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Chapter

Cover Selwyn's Law of Employment

18. Redundancy  

The Redundancy Payments Act 1965 was enacted to compensate a long-serving employee for the loss of a right which he has in a job. The Act has been repealed and replaced by corresponding provisions in the Employment Rights Act 1996. This chapter discusses provisions of the Employment Rights Act 1996. It looks at what is a dismissal and the definition of redundancy, transferred redundancies, presumption of redundancy, and offers of alternative employment. Considered are whether redundancy dismissals are fair or unfair; offers of suitable alternative employment; excluded classes of employees; handling redundancies; claims for redundancy payments; payments by the Secretary of State; consultation on redundancies; the meaning of the term ‘establishment’; the consultation provisions of the legislation; and notification of mass redundancies to the minister.

Chapter

Cover Employment Law

6. Redundancy  

This chapter discusses redundancy law in the UK. Redundancy, which generally occurs when an employer reduces its workforce for economic reasons, is a common form of ‘potentially fair’ dismissal. There are three lawful ways in which selection for redundancy can be achieved: last-in-first-out, points-based approaches and employee selection processes. Redundancy payments must be equal to the statutory minimum and are often higher due to additional contractual arrangements which are more generous. Notice periods must also be honoured. UK redundancy law is often criticised because it is less procedurally cumbersome and requires employers to compensate less than is the case in other larger EU countries. This suggests that multi-national corporations dismiss their UK employees before counterparts elsewhere in Europe.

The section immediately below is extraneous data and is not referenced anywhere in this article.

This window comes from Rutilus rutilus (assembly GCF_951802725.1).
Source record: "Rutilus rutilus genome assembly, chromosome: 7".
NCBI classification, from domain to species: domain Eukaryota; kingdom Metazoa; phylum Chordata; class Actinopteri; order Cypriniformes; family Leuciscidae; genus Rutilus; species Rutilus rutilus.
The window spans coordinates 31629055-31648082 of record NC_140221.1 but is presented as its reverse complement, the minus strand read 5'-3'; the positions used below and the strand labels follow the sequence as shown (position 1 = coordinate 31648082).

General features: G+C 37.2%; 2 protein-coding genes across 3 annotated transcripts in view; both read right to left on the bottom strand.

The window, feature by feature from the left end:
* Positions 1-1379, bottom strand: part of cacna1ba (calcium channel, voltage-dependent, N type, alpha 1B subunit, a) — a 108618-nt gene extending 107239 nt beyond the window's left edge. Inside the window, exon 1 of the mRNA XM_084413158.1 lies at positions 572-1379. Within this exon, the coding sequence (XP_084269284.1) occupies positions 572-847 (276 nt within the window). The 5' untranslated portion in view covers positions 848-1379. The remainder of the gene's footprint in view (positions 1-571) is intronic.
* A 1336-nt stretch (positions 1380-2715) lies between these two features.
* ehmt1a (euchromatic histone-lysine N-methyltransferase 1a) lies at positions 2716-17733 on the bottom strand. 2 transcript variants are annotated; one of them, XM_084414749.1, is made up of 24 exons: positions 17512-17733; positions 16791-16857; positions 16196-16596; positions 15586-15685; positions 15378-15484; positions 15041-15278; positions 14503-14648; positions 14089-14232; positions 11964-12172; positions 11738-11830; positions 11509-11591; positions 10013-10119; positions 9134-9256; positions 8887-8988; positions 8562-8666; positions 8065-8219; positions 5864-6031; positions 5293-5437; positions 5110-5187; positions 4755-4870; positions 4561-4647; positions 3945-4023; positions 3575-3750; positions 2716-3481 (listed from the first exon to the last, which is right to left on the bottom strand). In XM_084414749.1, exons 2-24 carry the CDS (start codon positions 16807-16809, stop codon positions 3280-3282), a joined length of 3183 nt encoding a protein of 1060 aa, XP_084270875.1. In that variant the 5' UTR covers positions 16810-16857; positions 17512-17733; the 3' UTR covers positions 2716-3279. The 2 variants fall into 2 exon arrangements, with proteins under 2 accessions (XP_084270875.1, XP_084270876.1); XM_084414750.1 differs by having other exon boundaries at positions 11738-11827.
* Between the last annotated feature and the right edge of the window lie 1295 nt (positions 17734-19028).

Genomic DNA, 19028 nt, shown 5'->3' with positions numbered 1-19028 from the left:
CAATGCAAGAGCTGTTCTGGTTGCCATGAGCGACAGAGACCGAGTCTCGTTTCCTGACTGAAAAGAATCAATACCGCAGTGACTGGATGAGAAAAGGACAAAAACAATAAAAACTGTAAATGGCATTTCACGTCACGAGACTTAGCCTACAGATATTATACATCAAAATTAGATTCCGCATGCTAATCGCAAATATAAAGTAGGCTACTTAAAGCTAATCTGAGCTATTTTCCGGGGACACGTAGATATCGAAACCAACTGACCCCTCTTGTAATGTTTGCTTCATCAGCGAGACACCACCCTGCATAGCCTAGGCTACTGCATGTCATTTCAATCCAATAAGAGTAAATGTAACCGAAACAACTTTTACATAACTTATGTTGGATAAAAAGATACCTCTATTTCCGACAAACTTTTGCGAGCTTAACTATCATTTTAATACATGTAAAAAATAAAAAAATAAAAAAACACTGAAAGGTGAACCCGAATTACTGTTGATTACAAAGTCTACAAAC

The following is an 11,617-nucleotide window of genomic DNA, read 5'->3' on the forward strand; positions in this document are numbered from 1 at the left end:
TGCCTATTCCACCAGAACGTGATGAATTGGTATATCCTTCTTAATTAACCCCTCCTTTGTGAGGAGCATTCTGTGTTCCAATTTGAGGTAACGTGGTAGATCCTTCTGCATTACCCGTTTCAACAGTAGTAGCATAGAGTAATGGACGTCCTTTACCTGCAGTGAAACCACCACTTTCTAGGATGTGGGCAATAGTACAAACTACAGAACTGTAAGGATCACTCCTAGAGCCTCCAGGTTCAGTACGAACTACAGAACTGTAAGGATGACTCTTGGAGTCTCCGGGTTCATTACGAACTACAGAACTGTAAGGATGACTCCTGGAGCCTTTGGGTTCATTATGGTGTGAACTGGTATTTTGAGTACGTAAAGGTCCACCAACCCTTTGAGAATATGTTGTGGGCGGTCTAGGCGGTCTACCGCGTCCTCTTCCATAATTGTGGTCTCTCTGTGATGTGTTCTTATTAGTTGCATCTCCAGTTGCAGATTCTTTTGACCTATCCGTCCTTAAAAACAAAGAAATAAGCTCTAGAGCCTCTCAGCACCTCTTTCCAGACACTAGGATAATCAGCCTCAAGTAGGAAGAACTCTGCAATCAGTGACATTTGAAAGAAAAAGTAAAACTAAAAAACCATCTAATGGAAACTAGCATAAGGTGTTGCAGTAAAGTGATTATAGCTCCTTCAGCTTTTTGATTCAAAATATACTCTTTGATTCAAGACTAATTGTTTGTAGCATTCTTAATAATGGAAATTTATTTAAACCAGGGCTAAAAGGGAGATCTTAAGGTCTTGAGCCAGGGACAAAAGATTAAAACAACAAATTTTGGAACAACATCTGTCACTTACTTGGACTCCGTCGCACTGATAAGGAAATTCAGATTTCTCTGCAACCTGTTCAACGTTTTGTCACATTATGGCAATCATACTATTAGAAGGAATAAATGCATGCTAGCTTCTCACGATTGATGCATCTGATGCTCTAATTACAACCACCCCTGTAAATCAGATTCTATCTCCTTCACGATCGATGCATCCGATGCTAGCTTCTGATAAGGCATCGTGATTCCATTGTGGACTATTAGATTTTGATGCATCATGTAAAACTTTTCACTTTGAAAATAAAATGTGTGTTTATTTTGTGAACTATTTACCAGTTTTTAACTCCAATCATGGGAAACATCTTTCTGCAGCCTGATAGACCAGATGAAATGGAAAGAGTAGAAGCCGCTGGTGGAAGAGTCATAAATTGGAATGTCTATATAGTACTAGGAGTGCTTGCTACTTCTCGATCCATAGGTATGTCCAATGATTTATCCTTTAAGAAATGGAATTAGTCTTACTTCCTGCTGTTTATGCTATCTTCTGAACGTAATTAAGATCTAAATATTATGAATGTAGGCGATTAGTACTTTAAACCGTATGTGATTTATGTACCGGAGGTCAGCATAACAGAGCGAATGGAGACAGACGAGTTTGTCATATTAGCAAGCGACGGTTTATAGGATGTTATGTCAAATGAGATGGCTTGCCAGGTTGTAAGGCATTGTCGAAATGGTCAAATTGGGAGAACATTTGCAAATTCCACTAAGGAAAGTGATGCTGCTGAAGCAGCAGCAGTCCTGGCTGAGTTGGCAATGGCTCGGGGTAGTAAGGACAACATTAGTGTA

Chapter

Cover Employment Law in Context

18. Redundancy  

This chapter examines the statutory regulation of redundancy, together with the extent to which a statutory redundancy payment offers sufficient compensation for the loss of the employee’s job, and the financial and emotional disruption caused by the need to search for other employment. It considers other protections available to the employee who is about to be, or has been, made redundant. It then assesses the evolution of the present statutory regime and whether it strikes an appropriate balance between the personal financial costs and adverse social costs shouldered by UK taxpayers and the economy on the one hand, and the costs to the productive economy and the labour market on the other. The alternatives to redundancy are also addressed.